Chronic obstructive pulmonary disease (COPD) is a major global health problem that is poorly treated by current therapies as it has proved difficult to treat the underlying inflammation, which is largely corticosteroid-resistant in most patients. Although rare genetic endotypes of COPD have been recognized, despite the clinical heterogeneity of COPD, it has proved difficult to identify distinct inflammatory endotypes. Most patients have increased neutrophils and macrophages in sputum, reflecting the increased secretion of neutrophil and monocyte chemotactic mediators in the lungs. However, some patients also have increased eosinophils in sputum and this may be reflected by increased blood eosinophils. Increased blood and sputum eosinophils are associated with more frequent exacerbations and predict a good response to corticosteroids in reducing and treating acute exacerbations. Eosinophilic COPD may represent an overlap with asthma but the mechanism of eosinophilia is uncertain as, although an increase in sputum IL-5 has been detected, anti-IL-5 therapies are not effective in preventing exacerbations. More research is needed to link inflammatory endotypes to clinical manifestations and outcomes in COPD and in particular to predict response to precision medicines.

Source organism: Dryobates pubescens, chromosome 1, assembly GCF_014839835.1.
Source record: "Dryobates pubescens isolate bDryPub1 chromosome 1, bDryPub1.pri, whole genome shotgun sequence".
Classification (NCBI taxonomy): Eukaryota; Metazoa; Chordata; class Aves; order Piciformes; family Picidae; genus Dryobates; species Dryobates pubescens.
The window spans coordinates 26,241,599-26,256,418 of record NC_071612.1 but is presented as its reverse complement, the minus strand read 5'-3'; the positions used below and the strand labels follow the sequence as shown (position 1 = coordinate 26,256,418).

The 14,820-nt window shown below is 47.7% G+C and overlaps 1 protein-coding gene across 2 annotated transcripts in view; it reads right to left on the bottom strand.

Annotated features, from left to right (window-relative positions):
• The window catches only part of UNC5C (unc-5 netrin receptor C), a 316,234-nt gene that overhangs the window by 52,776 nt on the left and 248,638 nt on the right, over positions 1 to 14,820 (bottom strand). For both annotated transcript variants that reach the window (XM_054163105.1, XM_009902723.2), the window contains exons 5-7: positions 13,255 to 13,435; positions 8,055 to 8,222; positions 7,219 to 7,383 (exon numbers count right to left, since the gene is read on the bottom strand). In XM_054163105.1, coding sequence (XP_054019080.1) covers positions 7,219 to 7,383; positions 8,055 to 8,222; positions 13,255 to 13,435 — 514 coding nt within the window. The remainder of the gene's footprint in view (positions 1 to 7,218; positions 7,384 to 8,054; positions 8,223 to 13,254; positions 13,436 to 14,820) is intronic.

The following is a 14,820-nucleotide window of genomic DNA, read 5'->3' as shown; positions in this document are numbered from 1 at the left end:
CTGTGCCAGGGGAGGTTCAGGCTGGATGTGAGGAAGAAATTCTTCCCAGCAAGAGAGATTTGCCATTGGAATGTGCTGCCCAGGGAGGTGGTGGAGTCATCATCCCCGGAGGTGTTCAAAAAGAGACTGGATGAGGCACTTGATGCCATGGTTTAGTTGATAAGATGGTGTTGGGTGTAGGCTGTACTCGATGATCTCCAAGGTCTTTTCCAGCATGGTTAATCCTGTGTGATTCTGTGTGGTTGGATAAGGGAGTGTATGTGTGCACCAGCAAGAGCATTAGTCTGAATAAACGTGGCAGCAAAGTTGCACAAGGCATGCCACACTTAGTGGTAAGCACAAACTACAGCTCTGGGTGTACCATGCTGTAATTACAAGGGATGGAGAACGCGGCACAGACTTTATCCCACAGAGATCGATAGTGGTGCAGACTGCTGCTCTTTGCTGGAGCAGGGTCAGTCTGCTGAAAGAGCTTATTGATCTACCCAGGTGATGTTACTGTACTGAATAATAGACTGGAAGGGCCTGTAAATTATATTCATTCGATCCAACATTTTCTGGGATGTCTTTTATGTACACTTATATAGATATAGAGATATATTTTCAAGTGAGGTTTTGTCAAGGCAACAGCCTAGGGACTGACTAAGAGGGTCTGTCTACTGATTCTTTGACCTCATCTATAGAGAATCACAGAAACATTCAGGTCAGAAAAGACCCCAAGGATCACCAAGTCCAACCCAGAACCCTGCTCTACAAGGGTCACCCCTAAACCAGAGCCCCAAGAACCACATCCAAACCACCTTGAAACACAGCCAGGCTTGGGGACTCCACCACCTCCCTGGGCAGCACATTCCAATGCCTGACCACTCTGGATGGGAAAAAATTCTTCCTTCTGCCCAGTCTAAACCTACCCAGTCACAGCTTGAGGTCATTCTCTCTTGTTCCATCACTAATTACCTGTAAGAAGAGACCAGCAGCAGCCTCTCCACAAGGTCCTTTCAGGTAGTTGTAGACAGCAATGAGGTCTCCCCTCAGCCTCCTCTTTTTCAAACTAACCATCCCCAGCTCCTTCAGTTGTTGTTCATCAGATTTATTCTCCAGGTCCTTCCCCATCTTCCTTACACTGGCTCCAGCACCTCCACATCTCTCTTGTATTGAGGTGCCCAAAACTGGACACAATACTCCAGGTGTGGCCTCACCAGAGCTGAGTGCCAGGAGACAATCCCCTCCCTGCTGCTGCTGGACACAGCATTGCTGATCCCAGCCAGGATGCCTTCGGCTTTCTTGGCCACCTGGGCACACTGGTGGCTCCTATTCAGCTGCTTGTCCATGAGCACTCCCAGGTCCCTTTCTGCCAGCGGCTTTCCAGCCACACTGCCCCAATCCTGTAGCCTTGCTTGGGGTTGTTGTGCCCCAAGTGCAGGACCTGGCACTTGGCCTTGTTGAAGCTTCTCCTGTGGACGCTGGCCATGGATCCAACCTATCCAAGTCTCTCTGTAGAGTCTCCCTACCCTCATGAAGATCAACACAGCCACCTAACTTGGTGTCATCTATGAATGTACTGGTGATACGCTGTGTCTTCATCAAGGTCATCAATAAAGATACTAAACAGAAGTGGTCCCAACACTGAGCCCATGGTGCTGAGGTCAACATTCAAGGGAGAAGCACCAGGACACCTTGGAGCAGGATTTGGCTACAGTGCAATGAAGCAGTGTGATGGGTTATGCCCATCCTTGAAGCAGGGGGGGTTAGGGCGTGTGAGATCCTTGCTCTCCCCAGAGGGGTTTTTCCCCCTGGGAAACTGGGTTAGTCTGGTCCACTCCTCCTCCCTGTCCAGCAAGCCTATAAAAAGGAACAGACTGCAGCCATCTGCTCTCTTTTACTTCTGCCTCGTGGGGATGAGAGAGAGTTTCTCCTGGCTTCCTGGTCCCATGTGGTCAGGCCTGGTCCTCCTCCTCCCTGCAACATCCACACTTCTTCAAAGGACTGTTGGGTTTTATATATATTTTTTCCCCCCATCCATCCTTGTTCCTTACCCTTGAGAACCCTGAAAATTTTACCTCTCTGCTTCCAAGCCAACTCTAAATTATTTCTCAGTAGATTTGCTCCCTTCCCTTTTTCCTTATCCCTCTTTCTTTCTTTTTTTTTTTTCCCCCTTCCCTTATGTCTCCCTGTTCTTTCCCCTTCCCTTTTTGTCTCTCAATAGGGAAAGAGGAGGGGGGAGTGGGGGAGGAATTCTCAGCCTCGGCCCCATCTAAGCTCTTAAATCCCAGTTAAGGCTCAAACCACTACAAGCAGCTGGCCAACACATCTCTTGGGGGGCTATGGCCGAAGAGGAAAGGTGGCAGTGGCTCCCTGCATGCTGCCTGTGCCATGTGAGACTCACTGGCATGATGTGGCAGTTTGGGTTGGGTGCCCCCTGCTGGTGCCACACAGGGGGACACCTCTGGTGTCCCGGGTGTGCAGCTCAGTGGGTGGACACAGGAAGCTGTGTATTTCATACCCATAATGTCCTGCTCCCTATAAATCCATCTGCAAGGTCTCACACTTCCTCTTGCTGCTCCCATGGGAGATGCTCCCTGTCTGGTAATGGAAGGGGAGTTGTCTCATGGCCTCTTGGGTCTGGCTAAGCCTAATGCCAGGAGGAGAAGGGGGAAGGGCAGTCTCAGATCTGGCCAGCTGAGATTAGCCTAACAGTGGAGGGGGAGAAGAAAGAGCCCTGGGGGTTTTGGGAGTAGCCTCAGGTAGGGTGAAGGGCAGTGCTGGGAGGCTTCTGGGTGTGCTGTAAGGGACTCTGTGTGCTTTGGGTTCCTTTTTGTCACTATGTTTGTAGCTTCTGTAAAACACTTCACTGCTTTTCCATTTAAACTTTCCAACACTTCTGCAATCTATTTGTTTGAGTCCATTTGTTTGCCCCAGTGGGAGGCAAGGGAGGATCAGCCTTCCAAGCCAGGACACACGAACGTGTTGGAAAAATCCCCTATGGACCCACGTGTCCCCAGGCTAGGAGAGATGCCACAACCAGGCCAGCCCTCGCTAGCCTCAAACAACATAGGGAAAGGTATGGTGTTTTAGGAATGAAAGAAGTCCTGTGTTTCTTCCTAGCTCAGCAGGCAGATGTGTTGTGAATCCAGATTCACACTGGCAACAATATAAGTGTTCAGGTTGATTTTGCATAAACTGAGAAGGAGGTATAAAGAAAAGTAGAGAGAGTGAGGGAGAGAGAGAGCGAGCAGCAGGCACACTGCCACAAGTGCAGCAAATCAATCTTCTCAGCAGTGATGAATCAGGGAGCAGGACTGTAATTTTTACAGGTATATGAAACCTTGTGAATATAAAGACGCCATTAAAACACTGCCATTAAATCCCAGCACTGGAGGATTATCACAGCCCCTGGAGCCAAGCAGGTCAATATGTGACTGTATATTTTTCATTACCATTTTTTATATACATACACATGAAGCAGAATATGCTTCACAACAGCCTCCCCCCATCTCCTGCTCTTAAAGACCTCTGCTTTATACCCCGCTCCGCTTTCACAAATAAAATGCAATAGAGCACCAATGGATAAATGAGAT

Keywords: asthma-COPD overlap; eosinophil; exacerbations; interleukin-5; macrophage; neutrophil.
© 2019 EAACI and John Wiley and Sons A/S. Published by John Wiley and Sons Ltd.